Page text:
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Semecarpus australiensis

Family

Anacardiaceae

Botanical Name

Semecarpus australiensis Engl.

Engler, H.G.A. in Candolle, A.L.P.P. de & Candolle, A.C.P. de (1883) Monographiae Phanerogamarum 4: 482. Type: Australia: Cape York (Hill in herb. Kew); Albany Island, Port Essington (Armstrong in herb. Kew); Rockinghams Bay (herb. Berol.).

Synonyms

Semecarpus australiensis Engl. var. australiensis, Bibliotheca Botanica 89(4): 893(1928), Type: ?. Semecarpus australiensis var. macrophyllus Domin, Bibliotheca Botanica 89(4): 893(1928), Type: Nord-Queensland: Regenwalder am Waterfall Creek bei Yarraba (DOMIN I. 1910); dieselbe Form wurde auch von W. HILL am Cape York. Semecarpus anacardium var. parvifolia Benth., Flora Australiensis 1: 491(1863), Type: N. Australia. Port Essington, Armstrong. Semecarpus australiensis var. obtusifolius Domin, Bibliotheca Botanica 89(4): 893(1928), Type: Die scheinbar haufigere Form.

Common name

Tartree; Plum, Cedar; Native Cashew; Markingnut Tree; Marking Nut; Cashew, Native; Cedar Plum

Stem

Bark exudate brown but turning black on exposure. The exudate from the bark and other parts of this species can cause severe allergic reactions.

Leaves

Leaf blades about 10-30 x 4-12 cm, much paler on the underside. Blade margins thickened, resembling veins.

Flowers

Inflorescence many flowered, usually longer than the leaves, male flowers sessile, female flowers on pedicels to 1 mm long. Calyx lobes triangular, 0.5-0.7 mm long. Petals ovate, about 1.5 mm long in male flowers, but about 3.5-4 mm long in female flowers. Anthers about 0.8 mm long, filaments about 2 mm long. Disk pubescent. Ovary pubescent.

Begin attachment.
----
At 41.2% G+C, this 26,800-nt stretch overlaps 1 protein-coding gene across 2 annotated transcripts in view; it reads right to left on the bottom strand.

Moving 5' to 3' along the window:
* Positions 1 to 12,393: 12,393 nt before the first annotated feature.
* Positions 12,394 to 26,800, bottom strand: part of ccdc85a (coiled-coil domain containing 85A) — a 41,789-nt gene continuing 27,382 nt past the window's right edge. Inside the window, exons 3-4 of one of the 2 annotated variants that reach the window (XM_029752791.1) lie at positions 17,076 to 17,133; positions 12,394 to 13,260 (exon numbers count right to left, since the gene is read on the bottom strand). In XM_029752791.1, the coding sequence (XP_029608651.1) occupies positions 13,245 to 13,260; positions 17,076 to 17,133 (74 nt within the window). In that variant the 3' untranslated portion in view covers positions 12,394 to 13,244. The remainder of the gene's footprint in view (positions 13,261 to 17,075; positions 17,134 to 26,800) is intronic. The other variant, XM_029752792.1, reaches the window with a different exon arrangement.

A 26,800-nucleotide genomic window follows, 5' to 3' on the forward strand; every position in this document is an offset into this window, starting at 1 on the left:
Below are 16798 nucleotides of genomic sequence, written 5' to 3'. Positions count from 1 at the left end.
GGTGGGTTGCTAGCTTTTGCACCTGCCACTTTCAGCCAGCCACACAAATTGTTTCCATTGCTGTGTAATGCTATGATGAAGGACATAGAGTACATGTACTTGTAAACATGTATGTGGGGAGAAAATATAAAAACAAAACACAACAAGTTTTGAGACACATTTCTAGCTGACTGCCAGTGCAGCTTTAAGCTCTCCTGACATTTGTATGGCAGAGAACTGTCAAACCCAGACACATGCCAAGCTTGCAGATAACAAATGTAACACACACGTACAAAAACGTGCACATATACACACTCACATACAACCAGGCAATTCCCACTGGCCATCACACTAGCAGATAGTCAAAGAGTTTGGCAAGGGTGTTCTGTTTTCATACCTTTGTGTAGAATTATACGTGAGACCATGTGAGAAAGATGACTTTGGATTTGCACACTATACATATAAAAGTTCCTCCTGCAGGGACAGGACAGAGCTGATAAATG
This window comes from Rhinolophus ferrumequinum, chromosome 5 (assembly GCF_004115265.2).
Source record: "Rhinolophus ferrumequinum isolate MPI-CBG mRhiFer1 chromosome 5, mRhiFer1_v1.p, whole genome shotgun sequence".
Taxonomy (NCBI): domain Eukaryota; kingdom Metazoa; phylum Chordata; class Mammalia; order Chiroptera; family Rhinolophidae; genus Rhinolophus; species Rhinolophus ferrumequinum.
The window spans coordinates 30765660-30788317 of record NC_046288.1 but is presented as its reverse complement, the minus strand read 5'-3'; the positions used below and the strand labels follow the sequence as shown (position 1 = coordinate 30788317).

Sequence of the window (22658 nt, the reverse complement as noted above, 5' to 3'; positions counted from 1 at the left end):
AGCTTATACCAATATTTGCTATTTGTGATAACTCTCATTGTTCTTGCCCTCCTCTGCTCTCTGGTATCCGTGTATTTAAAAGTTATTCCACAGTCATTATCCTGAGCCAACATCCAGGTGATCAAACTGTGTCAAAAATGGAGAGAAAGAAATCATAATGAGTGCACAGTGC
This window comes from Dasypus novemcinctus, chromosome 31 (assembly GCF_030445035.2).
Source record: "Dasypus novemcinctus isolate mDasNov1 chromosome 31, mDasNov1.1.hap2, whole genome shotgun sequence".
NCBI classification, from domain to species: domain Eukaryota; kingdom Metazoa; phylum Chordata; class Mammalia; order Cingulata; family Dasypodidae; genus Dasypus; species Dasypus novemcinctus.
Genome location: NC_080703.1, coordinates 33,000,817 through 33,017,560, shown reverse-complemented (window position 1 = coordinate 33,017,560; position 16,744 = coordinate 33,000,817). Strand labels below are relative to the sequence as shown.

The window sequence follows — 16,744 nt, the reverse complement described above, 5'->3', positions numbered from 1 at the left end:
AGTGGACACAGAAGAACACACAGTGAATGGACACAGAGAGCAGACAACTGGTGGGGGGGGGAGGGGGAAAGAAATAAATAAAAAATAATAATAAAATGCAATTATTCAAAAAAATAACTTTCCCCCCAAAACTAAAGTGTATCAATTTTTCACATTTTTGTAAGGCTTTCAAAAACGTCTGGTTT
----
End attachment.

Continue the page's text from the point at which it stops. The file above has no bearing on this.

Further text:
Fruit

Fruit consists of a nut seated on a large fleshy orange receptacle about 20-30 x 30-50 mm. Nut obliquely transverse-ellipsoidal, laterally compressed, about 25-35 x 20-35 mm and eccentrically beaked. Seed about 20-22 x 12-15 mm.

Seedlings

One to three cataphylls usually present before the leaves. First pair of true leaves elliptic-obovate, about 7-10 x 3.5-4.5 cm, apex acuminate, much paler on the underside. At the tenth leaf stage: leaves obovate, apex acuminate, base cuneate, upper surface glabrous, undersurface glaucous; petiole with a few pale scattered hairs.

Distribution and Ecology

Occurs in NT, CYP and NEQ. Altitudinal range from near sea level to 250m. Grows in lowland rain forest and monsoon forest often in situations close to the sea. Also occurs in New Britain, New Guinea, the Aru Islands and the Pacific islands.

Natural History

This is a dangerous species and should be treated with caution. Contact with this species causes severe allergic reactions with a large percentage of people. Occasionally used in the past to produce sawn timber.

Fruit eaten by Cassowaries and Musky Rat-kangaroos. Cooper & Cooper (1994).

NT

X

CYP

X

NEQ

X

Tree

X

RFK Code

414